George Osborne, Chancellor of the Exchequer, announced this year’s budget on 20th March, addressing fuel, housing and economy. But what does it mean for contractors?
“As announced at Autumn Statement 2012, the Government will make a small amendment to the existing IR35 provisions to equalise the tax and NICs treatment of office holders, and put beyond doubt that the legislation applies to office holders for tax purposes (Finance Bill 2013).”
Unfortunately, not much was said about IR35 or the guidance around office holders, which has been eagerly awaited by many contractors during the 2013 Budget statement. However it looks promising that clarification may be provided in the Finance Bill, which is due on 28th March.
“At Budget 2013 the Government announces it will go further, and will reduce the main rate of corporation tax by an additional 1 percentage point in April 2015, so it will reach 20 per cent. In the process, the Government will unify the small proﬁts rate and the main rate so there is a single rate of corporation tax, simplifying the tax system.”
“The Government’s ambition is for the UK to be the best place in Europe to start, ﬁnance and grow a business. Small businesses report that costs of employment are one of the biggest barriers to success they face. Budget 2013 announces that from April 2014 every business and charity will be entitled to a £2,000 Employment Allowance towards their employer NICs bill.”
The incentive is to create more jobs and encourage small businesses to take on staff, so it is unlikely that many one-man-band contractors will be affected by the allowance.
“Budget 2013 announces that from April 2014 the personal allowance will rise to £10,000, meeting the Government’s objective one year early.”
This is expected to lift 2.7 million low income individuals under the age of 65 out of income tax altogether.
“Reduction in the Annual Allowance (AA) for pensions contributions – As announced at Autumn Statement 2012, the AA for pension savings will reduce from £50,000 to £40,000 for 2014-15 and subsequent years. (Finance Bill 2013)”
“The vast majority of individuals and businesses pay their fair share of tax. Budget 2013 takes action against those who do not by announcing a signiﬁcant crackdown on offshore tax evasion, tax avoidance and aggressive tax planning in four key areas:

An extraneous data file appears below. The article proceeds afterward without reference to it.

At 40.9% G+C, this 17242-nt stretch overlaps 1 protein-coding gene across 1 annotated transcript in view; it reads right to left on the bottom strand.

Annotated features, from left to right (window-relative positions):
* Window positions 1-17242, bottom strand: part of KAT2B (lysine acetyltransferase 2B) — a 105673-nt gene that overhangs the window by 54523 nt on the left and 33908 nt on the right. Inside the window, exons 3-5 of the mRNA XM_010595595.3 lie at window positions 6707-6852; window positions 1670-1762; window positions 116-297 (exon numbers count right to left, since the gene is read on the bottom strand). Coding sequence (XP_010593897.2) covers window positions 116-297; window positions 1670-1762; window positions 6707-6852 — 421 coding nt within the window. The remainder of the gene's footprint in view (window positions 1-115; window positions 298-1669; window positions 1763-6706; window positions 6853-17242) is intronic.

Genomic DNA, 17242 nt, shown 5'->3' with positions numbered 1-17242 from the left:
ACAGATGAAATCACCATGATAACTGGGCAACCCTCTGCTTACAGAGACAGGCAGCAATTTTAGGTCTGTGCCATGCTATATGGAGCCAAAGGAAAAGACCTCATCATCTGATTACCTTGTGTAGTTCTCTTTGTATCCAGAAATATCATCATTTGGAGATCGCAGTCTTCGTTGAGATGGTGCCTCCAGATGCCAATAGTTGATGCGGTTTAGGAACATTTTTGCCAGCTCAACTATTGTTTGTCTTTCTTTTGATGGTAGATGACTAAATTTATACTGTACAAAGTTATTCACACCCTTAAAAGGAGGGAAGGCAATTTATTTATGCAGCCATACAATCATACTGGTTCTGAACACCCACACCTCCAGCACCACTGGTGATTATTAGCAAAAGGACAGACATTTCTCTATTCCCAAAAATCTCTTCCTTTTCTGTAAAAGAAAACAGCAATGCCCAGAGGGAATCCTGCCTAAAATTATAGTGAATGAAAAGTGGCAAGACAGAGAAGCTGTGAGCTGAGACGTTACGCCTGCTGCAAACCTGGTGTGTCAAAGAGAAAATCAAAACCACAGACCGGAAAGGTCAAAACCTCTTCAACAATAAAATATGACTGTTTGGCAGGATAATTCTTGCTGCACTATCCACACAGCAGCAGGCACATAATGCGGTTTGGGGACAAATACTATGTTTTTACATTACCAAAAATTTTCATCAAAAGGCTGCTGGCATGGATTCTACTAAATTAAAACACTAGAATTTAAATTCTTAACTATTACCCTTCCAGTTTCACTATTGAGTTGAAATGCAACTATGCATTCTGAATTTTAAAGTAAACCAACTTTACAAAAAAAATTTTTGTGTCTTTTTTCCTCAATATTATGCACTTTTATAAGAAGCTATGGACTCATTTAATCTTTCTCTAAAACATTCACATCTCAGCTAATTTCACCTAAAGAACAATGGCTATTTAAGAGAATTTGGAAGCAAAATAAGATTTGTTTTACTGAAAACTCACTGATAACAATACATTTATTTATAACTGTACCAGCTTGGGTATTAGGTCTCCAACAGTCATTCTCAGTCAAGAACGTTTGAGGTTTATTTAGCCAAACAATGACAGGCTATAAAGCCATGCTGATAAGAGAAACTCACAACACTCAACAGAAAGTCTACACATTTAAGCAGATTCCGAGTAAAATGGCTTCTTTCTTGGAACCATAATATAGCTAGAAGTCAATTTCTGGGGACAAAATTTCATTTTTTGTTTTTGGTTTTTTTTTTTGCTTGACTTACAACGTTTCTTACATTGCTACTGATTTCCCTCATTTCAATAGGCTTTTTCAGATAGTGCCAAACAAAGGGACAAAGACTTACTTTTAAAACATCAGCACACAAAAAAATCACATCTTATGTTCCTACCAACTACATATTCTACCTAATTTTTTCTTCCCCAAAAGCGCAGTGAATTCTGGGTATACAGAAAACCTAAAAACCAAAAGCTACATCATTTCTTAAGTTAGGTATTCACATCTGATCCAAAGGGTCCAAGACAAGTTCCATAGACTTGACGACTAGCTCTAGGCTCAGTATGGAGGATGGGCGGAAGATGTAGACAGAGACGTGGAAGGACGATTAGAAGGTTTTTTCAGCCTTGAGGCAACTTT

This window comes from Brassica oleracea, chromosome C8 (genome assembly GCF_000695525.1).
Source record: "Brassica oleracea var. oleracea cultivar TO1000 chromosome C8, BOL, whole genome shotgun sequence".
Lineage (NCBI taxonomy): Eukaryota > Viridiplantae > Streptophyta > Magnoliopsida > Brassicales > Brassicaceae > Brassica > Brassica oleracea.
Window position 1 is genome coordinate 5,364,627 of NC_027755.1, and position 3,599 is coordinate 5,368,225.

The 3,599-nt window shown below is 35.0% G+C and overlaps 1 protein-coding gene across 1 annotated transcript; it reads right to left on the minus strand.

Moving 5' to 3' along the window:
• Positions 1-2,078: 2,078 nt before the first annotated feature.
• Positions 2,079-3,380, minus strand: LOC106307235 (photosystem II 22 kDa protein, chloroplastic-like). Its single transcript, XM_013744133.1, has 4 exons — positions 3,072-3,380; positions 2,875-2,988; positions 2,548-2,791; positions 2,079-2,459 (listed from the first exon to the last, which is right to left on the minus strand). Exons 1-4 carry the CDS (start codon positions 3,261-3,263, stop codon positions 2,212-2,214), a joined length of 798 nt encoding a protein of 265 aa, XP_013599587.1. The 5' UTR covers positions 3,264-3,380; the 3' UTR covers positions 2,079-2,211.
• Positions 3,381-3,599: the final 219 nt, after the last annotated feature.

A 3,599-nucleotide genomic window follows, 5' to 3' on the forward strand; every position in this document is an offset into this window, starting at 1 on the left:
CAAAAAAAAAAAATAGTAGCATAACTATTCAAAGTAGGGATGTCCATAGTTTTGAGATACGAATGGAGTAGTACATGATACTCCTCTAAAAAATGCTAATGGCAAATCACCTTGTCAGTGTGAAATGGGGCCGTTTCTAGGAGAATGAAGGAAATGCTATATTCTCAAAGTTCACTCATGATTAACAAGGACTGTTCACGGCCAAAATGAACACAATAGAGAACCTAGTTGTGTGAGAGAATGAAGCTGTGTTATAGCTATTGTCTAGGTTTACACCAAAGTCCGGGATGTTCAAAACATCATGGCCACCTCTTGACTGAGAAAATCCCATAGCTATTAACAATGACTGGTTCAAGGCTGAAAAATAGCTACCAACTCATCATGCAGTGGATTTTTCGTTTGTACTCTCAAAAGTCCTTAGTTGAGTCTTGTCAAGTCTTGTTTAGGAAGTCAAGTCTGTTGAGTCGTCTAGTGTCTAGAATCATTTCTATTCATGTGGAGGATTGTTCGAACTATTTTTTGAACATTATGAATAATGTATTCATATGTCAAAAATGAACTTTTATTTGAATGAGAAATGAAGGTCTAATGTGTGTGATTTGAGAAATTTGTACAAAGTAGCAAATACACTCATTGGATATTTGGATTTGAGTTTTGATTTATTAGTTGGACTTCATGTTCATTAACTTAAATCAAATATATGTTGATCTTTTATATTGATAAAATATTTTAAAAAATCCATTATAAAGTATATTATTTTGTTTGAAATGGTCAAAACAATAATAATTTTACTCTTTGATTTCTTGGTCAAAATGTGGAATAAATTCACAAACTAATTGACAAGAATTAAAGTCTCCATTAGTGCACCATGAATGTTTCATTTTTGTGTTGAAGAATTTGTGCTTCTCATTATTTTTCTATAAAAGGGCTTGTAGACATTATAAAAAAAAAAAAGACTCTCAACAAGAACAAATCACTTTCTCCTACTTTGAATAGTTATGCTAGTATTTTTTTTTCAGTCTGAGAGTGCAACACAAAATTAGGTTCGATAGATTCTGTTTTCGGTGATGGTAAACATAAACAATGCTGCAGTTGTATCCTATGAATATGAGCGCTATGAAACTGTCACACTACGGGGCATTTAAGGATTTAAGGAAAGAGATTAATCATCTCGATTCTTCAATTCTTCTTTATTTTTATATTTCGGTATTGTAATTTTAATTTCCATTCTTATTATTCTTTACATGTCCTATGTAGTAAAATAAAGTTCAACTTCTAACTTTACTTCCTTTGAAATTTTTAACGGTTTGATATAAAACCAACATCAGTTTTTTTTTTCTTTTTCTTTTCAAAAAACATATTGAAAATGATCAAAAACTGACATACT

The government is looking to introduce new legislation next year to tackle offshore tax evasion, and will introduce a GAAR (General Anti-Abuse Rule) in this year’s Finance Bill in a bid to tackle tax avoidance schemes.In addition to this, the government have agreed to enter tax information exchange agreements with the Isle of Man, Guernsey and Jersey, as well as removing the presumption of self-employment relationships through Limited Liability Partnership partners.
All of this is expected to raise £4.6 billion in new revenue over the next 5 years.
“In addition, the Government is acting to support investment in offshore oil and gas. At
Budget 2012, the Government committed to introducing a new contractual approach to provide
further certainty on decommissioning relief on the UK Continental Shelf. Following successful
consultation, Budget 2013 announces that contracts will be signed later in 2013,
providing the certainty needed to unlock billions of pounds of additional investment.”
Good news for the oil and gas industry, with further development in the area, contractor roles are expected to boom.
"Employer provided beneﬁts in kind: beneﬁcial loans – Legislation will be introduced in Finance Bill 2014 to increase the exempt threshold for the small loans exemption limit from £5,000 to £10,000. (Finance Bill 2014)”
This means the limit that a low cost/interest free loan becomes taxable will be £10,000 instead of £5,000 and employers will no longer be required to report details of loans where the outstanding balance is less that £10,000 throughout the tax year.
“Close company loans to participators – The Government will close three loopholes used to attempt to avoid the tax charge on loans from close companies to individuals with a share or interest in the company. This measure will have effect from 20 March 2013. (Finance Bill 2013)”
This means that a 25% tax charge will be made on loans made by a close company to a person who has a share or interest in a company, and is not repaid within 9 months after the end of the accounting period.